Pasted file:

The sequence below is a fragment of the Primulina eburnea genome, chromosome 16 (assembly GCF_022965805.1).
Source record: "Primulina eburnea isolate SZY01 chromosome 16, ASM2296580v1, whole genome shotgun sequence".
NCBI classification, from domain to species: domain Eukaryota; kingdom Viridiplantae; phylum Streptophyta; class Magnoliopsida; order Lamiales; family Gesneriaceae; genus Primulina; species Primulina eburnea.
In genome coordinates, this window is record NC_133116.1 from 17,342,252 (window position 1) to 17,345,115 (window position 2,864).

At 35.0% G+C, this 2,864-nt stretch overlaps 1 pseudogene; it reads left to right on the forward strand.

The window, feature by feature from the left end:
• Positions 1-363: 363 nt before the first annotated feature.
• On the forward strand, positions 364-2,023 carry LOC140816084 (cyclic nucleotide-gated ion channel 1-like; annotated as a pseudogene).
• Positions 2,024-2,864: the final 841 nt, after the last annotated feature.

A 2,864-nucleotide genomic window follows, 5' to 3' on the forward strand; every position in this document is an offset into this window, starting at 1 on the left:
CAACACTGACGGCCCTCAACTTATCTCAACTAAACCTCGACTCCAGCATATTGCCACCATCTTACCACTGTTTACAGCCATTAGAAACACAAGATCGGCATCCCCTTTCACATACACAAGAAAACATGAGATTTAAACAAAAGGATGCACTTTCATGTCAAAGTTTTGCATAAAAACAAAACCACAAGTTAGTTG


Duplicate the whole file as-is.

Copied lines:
The sequence below is a fragment of the Primulina eburnea genome, chromosome 16 (assembly GCF_022965805.1).
Source record: "Primulina eburnea isolate SZY01 chromosome 16, ASM2296580v1, whole genome shotgun sequence".
NCBI classification, from domain to species: domain Eukaryota; kingdom Viridiplantae; phylum Streptophyta; class Magnoliopsida; order Lamiales; family Gesneriaceae; genus Primulina; species Primulina eburnea.
In genome coordinates, this window is record NC_133116.1 from 17,342,252 (window position 1) to 17,345,115 (window position 2,864).

At 35.0% G+C, this 2,864-nt stretch overlaps 1 pseudogene; it reads left to right on the forward strand.

The window, feature by feature from the left end:
• Positions 1-363: 363 nt before the first annotated feature.
• On the forward strand, positions 364-2,023 carry LOC140816084 (cyclic nucleotide-gated ion channel 1-like; annotated as a pseudogene).
• Positions 2,024-2,864: the final 841 nt, after the last annotated feature.

A 2,864-nucleotide genomic window follows, 5' to 3' on the forward strand; every position in this document is an offset into this window, starting at 1 on the left:
CAACACTGACGGCCCTCAACTTATCTCAACTAAACCTCGACTCCAGCATATTGCCACCATCTTACCACTGTTTACAGCCATTAGAAACACAAGATCGGCATCCCCTTTCACATACACAAGAAAACATGAGATTTAAACAAAAGGATGCACTTTCATGTCAAAGTTTTGCATAAAAACAAAACCACAAGTTAGTTG